Fat TuesdayHeight - 5' 10"
Weight - 170.5 Lbs.
BMR - 1779.215
BMI - 24.5
Weight Goal - 157 Lbs.
This is the beginning of a human experiment. Over the next two months or so I will be applying principles gathered from the new book by Matt Fitzgerald: "Racing Weight - How to Get Lean for Peak Performance" in a desperate attempt to...get lean for peak performance. I'll be dedicating Tuesdays from now until race season starts in April to documenting my progress.
While my family and some friends (besides Jon Bruno) tell me that I'm already too thin, I know that amongst the ranks of wanna-be-professional cyclists I am pretty overweight. I'm sure Jay Leno's family tells him that he doesn't have an incredibly over-sized head. This is nice but it's not true. We're cyclists, we have a different idea of what ideal weight is. It has nothing to do with "looking good" or "being sexy." It has everything to do feeling good and going fast. If we wanted to look good and be sexy, we'd hit the gym, go tanning, then do laundry. Um...bro.
Part One of "Racing Weight" outlines why an endurance athlete will benefit from losing weight. Fitzgerald discusses Lance Armstrong's huge transformation from powerhouse sprinter to Tour De France winner: "Do you need to get cancer and lose a lot of weight to become a better endurance athlete? Absolutely not!"
Phew! I'm relieved that I don't have to go out and get cancer. I have no idea how to do that, and I don't live anywhere near a DuPont plant.
The first step is finding your optimum racing weight. According to Fitzgerald: "If you're close to your ultimate performance level, you're close to your optimal performance weight." This blog may seem to serve no purpose whatsoever but it does serve some purpose...to me...sometimes. I don't keep a training log but, thanks to the blog, I can go back and really see what was going on at a given time. To determine what my "ultimate performance level" is, I just had to look at the best race of my best season: Root 66, Hodges Village Dam 2008. At the time I weighed about 157 Lbs. That is not what I weighed at any point last season and it is far from what I weigh now.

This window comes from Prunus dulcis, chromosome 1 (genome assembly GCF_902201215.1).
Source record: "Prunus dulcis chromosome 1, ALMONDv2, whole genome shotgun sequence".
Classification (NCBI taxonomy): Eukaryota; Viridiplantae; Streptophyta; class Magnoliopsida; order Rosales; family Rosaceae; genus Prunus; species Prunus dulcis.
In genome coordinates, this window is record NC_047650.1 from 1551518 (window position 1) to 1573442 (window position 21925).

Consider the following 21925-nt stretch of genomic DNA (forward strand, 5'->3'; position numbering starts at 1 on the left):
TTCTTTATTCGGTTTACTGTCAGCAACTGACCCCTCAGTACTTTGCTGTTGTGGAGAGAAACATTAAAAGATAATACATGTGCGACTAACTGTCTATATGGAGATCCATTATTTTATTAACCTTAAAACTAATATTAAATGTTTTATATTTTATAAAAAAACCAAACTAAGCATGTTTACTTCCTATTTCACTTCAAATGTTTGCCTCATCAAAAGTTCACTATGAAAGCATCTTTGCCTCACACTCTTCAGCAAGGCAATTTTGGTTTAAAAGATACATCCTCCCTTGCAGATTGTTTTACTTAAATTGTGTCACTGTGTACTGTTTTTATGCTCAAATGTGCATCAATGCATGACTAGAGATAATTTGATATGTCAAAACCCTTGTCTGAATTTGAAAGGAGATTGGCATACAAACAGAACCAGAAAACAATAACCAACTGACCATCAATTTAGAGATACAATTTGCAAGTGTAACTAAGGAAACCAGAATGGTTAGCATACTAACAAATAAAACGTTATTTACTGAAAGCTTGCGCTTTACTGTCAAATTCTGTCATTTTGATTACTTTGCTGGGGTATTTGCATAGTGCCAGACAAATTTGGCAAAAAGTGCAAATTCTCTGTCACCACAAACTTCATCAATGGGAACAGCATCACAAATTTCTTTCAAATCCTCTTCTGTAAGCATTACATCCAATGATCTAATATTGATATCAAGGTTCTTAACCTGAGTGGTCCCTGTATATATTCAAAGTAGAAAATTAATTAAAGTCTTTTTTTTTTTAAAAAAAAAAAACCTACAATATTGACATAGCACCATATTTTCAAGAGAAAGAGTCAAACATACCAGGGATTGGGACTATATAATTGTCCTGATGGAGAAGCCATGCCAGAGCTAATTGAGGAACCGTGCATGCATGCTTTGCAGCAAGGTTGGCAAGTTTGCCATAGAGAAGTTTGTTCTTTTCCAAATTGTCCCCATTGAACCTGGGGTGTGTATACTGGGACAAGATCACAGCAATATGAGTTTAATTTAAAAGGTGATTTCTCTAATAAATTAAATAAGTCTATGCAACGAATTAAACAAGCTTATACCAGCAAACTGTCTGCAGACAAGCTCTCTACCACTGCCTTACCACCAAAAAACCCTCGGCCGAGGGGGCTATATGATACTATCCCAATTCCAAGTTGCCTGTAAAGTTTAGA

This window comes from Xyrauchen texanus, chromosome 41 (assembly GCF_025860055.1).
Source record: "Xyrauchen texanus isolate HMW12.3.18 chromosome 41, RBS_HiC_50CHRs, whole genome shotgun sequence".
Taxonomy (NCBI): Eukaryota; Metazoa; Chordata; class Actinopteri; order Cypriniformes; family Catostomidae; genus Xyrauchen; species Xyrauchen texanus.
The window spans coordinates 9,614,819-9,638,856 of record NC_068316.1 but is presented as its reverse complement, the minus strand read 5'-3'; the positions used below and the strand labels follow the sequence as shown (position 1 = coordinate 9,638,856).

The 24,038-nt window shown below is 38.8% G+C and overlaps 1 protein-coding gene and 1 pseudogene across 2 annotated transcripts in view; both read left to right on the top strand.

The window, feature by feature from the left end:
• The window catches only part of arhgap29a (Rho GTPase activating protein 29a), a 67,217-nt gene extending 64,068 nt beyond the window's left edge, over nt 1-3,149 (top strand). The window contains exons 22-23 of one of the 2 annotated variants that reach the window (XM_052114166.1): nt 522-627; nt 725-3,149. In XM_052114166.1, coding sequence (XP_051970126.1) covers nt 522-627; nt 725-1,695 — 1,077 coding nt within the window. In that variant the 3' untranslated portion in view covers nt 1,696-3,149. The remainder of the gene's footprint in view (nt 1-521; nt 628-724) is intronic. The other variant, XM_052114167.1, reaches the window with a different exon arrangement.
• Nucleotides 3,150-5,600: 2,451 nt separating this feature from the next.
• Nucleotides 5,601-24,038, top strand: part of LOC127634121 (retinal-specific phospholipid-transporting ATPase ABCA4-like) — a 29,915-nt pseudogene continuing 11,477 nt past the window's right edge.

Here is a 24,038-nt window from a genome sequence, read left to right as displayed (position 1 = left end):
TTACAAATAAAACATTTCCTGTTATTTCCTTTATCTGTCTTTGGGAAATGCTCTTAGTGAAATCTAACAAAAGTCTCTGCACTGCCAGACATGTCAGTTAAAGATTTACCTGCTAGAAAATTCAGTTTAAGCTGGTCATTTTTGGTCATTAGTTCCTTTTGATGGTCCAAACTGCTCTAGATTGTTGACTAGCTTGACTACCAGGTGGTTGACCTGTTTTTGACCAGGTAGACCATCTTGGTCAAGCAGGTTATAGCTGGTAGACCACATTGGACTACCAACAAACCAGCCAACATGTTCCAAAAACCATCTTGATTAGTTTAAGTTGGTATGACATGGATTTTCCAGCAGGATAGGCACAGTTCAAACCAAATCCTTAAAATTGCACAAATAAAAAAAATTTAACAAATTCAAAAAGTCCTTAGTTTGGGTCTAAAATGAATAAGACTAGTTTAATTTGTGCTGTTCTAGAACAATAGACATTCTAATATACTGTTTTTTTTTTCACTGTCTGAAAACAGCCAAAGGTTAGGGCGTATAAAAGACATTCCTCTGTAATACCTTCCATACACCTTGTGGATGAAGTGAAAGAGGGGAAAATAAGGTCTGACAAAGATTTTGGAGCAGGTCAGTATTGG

Next step was to calculate my Basal Metabolic Rate or BMR. This tells me how many calories someone of my height, weight, and age should ingest in a day. The calculator defaults to the "female" setting so my first calculation gave me a start — 1561.175 calories, AAH! I take in that many calories before breakfast. Recalibrate for male and calculate...1779.215. That's better. Still a little intimidating, probably no more Bacon, Egg, and Cheese on Boston Cream Donuts anytime soon. Apparently counting calories-in is key to successful weight loss, so this is a start.
I'm going to begin calorie counting today, I'm only three chapters into the book at this point, I'll apply any other awesome weight loss tricks I learn over the next week and report back Tuesday.
A guy named Michael Pollan is on NPR right now. He may have s simpler plan: "Eat food, not too much, mostly plants." Maybe I'm over-thinning this. Over-thinking...thinking.